The Truth And Nothing But The Truth
By Hans Willems©2002

Imagine the following scenario. You have the most toxic poison known to man – so poisonous the United States security agencies considered classifying it as a terrorist weapon
Imagine this poison is odourless and tasteless and therefore impossible to detect, there is no antidote and there are no medical tests capable of detecting this super poison in the body. The poison works with stealth as it takes several hours to develop symptoms. This poison is so toxic that skin contact, inhalation, contact with the eyeball or ingesting as little as 0.06 (6/100) of a metric gram, said to be the size of a full stop, means certain death.
The poison takes a very long time to break down and it can not be diluted - its level of toxicity remains the same regardless of what it is mixed with.
Because the poison is slow acting it causes a prolonged and painful death. If this sounds like a horror story, you’re right. Such a super poison exists! Right here in beautiful, clean, green New Zealand the poison is spread far and wide from helicopters and planes. It’s name: sodium monofluoroacetate abbreviated to ‘compound 1080’.
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It takes a rabbit, a cat or a dog between three and forty hours to die from 1080.
The list of symptoms includes; restlessness, hyper excitability, trembling, rapid and shallow breathing, incontinence and diarrhoea, excessive salivation, twitching of facial muscles, involuntary movement of the eyeballs, bulging eyes with enlarged pupils, rapid blinking and discharge of mucus from the eye, lack of balance and coordination, abrupt bouts of screaming and finally bursts of violent activity after which the victim falls to the ground in a massive seizure with limbs rigidly extended from the arched body.

This tonic phase is then followed by a clonic phase in which the victim lies and kicks or paddles with the limbs, screams, crawls around with eyes rolled back and grinding teeth, protruding tongue and, in male victims, erect penis. Breathing will be rapid and laboured and the victim may be partly choking on saliva.
Then follows the terminal stage where the victim begins to breathe slowly and with limbs still extended dies of cardiac and/or respiratory arrest.

Compound 1080 has a scientifically and medically well documented and well-characterised mechanism of action through interference with the Krebs cycle in mammalians by causing a lethal accumulation of citric acid in the body, which in turn causes the violent convulsions and death from cardiac or respiratory arrest.
Tests have shown that dogs and rabbits accumulate 1080 in their bodies following sub lethal doses until lethal levels are attained. Tests reports by the US Environmental Protection Agency (US EPA) state that non-human primates and rodents have shown an increased tolerance (not immunity) to challenging doses following repeated sub lethal doses of the poison.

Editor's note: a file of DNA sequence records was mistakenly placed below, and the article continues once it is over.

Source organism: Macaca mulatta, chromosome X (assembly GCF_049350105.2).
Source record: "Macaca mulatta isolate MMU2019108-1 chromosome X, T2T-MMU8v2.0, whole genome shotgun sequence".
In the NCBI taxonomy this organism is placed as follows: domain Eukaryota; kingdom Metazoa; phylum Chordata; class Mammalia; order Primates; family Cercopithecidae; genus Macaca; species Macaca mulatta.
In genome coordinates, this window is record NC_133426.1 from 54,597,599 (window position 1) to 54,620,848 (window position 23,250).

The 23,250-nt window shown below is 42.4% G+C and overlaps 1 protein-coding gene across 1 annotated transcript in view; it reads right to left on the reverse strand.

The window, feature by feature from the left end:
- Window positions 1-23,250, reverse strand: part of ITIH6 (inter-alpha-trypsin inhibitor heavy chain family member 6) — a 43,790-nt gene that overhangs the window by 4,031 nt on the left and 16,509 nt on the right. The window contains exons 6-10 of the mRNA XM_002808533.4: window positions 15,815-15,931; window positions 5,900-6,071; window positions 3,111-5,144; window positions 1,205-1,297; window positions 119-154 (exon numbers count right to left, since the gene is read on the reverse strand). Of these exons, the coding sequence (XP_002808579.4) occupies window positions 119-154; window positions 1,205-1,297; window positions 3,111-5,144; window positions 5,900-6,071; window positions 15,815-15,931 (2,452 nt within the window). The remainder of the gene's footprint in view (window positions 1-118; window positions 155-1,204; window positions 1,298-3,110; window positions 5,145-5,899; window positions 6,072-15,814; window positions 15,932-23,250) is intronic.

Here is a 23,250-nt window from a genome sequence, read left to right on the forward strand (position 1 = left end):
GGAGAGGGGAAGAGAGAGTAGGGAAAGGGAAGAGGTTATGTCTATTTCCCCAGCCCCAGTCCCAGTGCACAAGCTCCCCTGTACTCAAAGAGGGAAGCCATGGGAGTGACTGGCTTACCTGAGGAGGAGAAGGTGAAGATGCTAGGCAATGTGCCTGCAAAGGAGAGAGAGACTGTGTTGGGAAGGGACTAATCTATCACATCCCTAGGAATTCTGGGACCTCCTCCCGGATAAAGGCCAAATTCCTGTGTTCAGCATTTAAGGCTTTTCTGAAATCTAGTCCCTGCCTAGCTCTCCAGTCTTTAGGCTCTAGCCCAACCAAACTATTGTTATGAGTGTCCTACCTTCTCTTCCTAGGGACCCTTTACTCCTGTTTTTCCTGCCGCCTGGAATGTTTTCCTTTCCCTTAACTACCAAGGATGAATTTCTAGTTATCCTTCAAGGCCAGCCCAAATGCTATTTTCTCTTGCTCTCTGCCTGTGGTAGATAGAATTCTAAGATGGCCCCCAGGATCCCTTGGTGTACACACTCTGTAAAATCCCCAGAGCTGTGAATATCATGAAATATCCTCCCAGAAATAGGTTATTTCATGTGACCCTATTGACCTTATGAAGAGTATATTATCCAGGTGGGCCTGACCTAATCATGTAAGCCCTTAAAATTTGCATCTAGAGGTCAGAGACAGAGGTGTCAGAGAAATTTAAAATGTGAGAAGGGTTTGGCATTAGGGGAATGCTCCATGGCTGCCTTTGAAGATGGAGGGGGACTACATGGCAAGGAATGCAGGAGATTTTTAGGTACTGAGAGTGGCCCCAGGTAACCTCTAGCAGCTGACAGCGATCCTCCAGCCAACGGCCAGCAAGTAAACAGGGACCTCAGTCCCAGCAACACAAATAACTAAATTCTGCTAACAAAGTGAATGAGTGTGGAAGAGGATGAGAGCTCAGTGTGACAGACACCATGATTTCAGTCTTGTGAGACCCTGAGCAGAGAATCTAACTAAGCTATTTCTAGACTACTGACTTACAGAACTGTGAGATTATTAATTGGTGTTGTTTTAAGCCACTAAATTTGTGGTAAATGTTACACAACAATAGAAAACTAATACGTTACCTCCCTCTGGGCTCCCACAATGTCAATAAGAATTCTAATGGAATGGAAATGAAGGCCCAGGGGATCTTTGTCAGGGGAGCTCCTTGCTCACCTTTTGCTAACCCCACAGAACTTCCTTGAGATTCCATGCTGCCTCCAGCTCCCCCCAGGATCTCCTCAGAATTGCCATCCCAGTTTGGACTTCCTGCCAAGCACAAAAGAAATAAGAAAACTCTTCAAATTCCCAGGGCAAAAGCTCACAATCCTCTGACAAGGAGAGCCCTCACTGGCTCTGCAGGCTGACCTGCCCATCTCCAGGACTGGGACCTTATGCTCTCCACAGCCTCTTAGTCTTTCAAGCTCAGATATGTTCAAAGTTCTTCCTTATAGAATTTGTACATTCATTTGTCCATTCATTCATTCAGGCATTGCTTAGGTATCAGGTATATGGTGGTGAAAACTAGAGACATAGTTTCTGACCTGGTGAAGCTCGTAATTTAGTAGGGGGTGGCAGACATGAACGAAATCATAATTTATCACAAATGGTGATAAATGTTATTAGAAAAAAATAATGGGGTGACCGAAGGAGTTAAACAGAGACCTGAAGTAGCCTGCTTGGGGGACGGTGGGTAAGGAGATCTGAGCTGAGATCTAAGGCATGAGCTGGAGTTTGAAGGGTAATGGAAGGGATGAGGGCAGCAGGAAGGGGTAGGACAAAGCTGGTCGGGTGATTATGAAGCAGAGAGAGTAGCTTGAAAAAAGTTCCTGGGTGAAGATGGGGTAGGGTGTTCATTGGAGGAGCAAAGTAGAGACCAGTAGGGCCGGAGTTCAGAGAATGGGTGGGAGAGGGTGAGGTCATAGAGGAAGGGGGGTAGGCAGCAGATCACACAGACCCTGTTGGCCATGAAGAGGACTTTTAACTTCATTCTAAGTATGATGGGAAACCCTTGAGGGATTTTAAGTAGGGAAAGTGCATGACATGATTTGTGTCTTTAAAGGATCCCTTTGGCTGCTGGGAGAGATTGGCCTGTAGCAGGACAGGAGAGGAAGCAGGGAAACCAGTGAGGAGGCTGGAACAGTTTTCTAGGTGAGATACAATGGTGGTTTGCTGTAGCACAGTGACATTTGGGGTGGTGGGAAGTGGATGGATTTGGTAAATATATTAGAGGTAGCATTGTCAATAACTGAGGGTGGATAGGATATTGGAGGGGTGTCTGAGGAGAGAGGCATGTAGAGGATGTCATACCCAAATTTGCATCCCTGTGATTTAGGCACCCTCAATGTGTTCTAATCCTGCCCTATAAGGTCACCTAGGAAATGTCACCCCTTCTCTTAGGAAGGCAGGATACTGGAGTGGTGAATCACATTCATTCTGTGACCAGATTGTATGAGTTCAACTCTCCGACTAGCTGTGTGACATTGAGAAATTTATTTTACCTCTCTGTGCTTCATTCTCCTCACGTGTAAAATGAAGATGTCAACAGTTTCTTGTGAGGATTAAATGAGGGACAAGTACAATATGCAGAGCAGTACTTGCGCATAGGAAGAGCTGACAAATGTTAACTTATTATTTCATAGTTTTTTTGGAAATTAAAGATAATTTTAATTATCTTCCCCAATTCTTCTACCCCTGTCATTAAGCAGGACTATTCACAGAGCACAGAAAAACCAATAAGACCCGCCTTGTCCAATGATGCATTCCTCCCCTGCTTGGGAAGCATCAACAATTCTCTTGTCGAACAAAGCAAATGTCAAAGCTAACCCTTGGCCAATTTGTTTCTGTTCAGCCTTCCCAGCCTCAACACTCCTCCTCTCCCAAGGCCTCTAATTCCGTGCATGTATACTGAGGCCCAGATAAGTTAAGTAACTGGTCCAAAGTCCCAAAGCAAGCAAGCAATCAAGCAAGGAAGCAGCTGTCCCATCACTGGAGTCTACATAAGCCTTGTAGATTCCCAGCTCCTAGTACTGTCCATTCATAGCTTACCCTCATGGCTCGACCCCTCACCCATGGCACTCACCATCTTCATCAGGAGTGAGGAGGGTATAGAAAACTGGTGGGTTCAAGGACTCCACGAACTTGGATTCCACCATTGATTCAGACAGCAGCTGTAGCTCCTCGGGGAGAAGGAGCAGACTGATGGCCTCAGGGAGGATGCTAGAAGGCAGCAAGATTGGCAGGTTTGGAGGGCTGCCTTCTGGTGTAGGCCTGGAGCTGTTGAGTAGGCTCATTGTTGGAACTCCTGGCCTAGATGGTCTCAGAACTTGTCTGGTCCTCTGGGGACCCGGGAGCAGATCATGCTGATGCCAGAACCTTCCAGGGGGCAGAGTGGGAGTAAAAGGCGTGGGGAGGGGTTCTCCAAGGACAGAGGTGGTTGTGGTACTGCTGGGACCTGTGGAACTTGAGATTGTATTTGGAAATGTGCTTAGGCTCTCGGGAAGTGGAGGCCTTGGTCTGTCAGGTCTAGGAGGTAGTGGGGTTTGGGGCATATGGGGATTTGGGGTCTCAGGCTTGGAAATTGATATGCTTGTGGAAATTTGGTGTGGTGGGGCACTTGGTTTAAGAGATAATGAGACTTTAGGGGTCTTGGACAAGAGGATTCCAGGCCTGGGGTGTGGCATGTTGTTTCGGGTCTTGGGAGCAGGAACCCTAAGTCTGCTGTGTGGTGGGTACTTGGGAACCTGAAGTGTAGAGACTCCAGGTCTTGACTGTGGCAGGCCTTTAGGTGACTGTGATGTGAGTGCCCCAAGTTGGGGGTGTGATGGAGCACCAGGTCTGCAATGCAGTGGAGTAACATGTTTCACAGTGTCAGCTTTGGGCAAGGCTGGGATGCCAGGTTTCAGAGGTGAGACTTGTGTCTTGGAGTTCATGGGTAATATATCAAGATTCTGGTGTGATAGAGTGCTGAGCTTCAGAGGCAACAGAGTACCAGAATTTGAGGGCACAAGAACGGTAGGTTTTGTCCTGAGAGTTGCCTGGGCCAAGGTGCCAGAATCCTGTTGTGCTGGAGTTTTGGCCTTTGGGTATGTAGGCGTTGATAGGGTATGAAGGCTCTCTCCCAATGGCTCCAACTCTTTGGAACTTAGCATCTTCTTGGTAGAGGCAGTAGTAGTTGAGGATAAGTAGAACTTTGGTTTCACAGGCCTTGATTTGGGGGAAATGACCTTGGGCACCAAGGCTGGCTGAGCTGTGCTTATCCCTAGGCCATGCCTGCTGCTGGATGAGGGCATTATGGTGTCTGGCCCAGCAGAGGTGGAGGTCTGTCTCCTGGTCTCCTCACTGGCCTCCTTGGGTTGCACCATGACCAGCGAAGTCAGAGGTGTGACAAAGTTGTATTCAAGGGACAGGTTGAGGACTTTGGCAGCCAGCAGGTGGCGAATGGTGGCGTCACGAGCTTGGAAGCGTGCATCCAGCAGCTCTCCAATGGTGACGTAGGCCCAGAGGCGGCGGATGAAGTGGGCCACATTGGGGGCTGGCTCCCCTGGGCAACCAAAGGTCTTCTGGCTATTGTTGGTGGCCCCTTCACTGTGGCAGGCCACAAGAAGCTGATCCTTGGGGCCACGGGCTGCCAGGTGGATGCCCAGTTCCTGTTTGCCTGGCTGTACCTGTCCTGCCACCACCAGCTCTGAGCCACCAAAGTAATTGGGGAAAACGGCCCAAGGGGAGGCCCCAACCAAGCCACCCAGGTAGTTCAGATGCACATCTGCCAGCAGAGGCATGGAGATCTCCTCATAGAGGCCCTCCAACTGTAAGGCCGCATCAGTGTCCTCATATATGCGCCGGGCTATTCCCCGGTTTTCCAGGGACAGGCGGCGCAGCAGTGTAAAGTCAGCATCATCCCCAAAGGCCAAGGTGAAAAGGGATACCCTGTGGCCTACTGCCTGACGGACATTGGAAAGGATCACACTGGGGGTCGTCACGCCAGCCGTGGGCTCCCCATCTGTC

What would happen to people ingesting a sub lethal dose?
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Trabes et al. in a 1983 report presented a documented case of a 15-year old female attempting suicide by ingesting 1080.
After showing a variety of the symptoms previously described, the patient became comatose following  about five hours of suffering, regaining consciousness after three days and growing progressively alert over the next two weeks. Subsequent neurological examinations showed an array of neurological dysfunctions to extensive to mention here.After 18 months the patient presented with severe memory disturbances and persistent depressive behaviour combined with permanent cerebellar ataxia (loss of control of bodily movements).
Sodium monofluoroacetate was first synthetically produced in 1896 by a Belgian scientist and, initially used as a contact/systemic pesticide (David 1950), was patented in 1927 (Twigg & King 1961).

However the chemical proved to be so toxic it was deemed too dangerous and in Belgium and other western European countries 1080 was withdrawn from the market and not been legally available since.
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The United States Fish and Wildlife Service experimented with the poison during WWII and classified it suitable as a rodenticide and in 1944 attached the name ‘Compound 1080’.
The Facts And The Fable
Right now, the 1080 issue is a huge one among outdoor recreationists and it is not only crucially important to the health of the New Zealand population at large but also to the survival of our native bird and insect life, not to forget the survival of the overseas perception of our country as a clean, green place.

Our typical laissez faire - laissez passé attitude towards a government department is the very attitude that has allowed this hideous poison to be used in New Zealand for almost 50 years!